To find just one

When I heard about Queer Romance Month, I thought what a great idea, but what can I do?

I felt as I read the first few posts, what value could I contribute ? When people started recently (ish) to use the word queer, it felt a little odd, as for me it had connotations with the culture of the 1930’s and it felt slightly trendy, I’ve lost count of the number of times I’ve not joined in a debate for worry that I would use the wrong word to describe someone/ thing or had to resort to Google after reading something because the language was not mine. But I now feel that queer is actually a much more inclusive descriptor.

When I read this   it really resonated with me. In my teens I identified more with my best friend, male, gay, than I did with my female friends. I was attracted to men but the responses of my female friends were miles away from mine. With hindsight, feeling a bit of an outsider I aligned myself with others who were as well; although at the time it was much more organic than that.

I gave up trying to explain how I felt different after being called an attention seeker, and then was told I was ‘normal’ because I was a woman who was attracted to men. I had my own sense of normalcy and just got on with life. I’ve already said this once today, I wasn’t straight (in the 2.4 kid’s kind of way) but I wasn’t gay. There isn’t a tag or label that accurately described me; and I am now thankful for that.

My reading life has mirrored my real life, I started reading romance- Mills + Boon followed by Georgette Heyer , then a full on feminist phase with Dashiell Hammet on the side-  from then on I pretty much read anything. Romance being pretty much hit and miss for me mainly due to the reinforcement of the heteronormative paradigm (a phrase of course I had to Google, but totally relate to now I know what it means). Two things changed my reading experience – joining Goodreads and discovering Queer romance (although at the time I wasn’t that enlightened and it was m/m romance). From then it has been full steam ahead, and I’ve read a lot of Queer romance in the last eighteen months and interacted with the larger community as well.

What I have discovered, surprise surprise, is that while there are some amazing books out there, there are some rubbish ones as well, that putting a tag of Queer or m/m on something does not automatically make it better written.

Even if there were romances written about women EXACTLY like me I would continue to support not just queer romance, but the people who write it, and also the larger community, and will continue to encourage others to do the same.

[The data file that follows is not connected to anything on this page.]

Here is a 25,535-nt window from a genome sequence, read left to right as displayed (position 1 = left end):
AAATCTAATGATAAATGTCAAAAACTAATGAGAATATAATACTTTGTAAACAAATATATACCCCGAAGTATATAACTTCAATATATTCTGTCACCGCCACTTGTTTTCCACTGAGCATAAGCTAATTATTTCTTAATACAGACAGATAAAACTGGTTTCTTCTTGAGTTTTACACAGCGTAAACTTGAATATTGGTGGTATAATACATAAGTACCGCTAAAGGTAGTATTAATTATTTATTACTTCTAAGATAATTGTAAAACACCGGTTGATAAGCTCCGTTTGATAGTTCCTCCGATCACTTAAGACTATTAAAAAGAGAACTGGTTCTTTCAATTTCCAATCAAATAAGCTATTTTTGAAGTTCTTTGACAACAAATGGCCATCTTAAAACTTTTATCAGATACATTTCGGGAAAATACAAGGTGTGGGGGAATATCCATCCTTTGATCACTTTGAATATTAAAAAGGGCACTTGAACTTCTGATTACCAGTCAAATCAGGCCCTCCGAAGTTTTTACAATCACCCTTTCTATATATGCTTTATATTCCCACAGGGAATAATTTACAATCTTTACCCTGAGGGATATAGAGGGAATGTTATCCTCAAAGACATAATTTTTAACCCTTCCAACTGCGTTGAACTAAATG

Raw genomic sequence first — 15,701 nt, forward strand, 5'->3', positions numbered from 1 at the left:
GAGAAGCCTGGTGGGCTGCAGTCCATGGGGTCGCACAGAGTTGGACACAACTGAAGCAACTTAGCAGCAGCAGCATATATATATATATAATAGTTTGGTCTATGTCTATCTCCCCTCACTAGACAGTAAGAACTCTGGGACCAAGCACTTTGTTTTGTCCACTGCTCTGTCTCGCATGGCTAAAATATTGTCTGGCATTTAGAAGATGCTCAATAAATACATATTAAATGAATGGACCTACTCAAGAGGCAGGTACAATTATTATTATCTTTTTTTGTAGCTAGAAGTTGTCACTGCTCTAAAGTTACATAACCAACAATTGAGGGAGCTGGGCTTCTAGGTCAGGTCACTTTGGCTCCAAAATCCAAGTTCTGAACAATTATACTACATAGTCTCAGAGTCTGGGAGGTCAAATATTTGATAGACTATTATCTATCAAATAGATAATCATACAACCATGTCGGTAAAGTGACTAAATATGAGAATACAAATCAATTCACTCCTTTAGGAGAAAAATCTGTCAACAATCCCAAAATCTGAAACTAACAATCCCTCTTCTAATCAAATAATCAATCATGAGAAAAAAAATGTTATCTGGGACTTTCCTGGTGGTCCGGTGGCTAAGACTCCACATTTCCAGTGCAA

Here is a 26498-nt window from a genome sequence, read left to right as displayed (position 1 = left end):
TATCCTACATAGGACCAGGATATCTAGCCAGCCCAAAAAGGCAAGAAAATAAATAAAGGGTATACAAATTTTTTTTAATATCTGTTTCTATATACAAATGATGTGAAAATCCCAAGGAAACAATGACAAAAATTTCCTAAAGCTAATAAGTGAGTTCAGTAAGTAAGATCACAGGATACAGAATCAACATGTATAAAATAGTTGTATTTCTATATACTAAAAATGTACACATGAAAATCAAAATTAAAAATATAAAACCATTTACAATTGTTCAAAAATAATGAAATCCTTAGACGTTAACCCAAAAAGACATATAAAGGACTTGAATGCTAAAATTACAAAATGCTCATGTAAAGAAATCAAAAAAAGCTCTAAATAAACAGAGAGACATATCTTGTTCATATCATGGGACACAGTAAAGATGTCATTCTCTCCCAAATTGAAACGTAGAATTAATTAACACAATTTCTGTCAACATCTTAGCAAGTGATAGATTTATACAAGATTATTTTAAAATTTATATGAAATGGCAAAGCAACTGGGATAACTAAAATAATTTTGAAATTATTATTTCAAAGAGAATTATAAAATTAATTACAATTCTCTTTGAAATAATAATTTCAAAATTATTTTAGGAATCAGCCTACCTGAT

So in the end, in a round about way, I’ve written about being an ally of a group that I feel as connected to as any other group I don’t fully belong to.

My nan, who came from Ireland and lived in Salford her whole life had a plethora of sayings that she would use to illustrate the frailty of human nature,  one of her favourites was ‘there’s nowt so queer as folk’ so by that token maybe we’re all a little queer ?’

I really struggled with music to accompany  this but If you Wait by London Grammar comes close if you only listen for 1min 20 secs you will see why.




4 thoughts on “To find just one

  1. This is awesome Karen. Thanks for sharing your personal story & thoughts. And, this song, omg! So wonderful/sad/longing – just full of all the feelings: Perfect for this piece, I think 🙂

  2. I have only just found your blog post regarding my post on QRM, and I now fully realise I have found someone who truly understands how I feel. It’s really quite emotional Karen, and I thank you from the bottom of my heart for your post.

    It helped me even more that I read it today when I saw an NHS therapist, who floored me with their lack of understanding and cruelty. I just wanted one session to talk through how best to talk about this subject with my dearly loved husband.

    This therapists responses have made me want to hide under my duvet and never come out again! So your post has been wonderful for me to read today. Thank You Karen x

    • I’m glad that it helped, I think that sometimes it can be ‘easier’ to declare that you are gay/ bi because people understand these as terms that they can see/ read about readily and are known and recognised as groups.
      I really hope that you can find a supportive therapist ( I pretty much gave that up) and as I said you know where I am.

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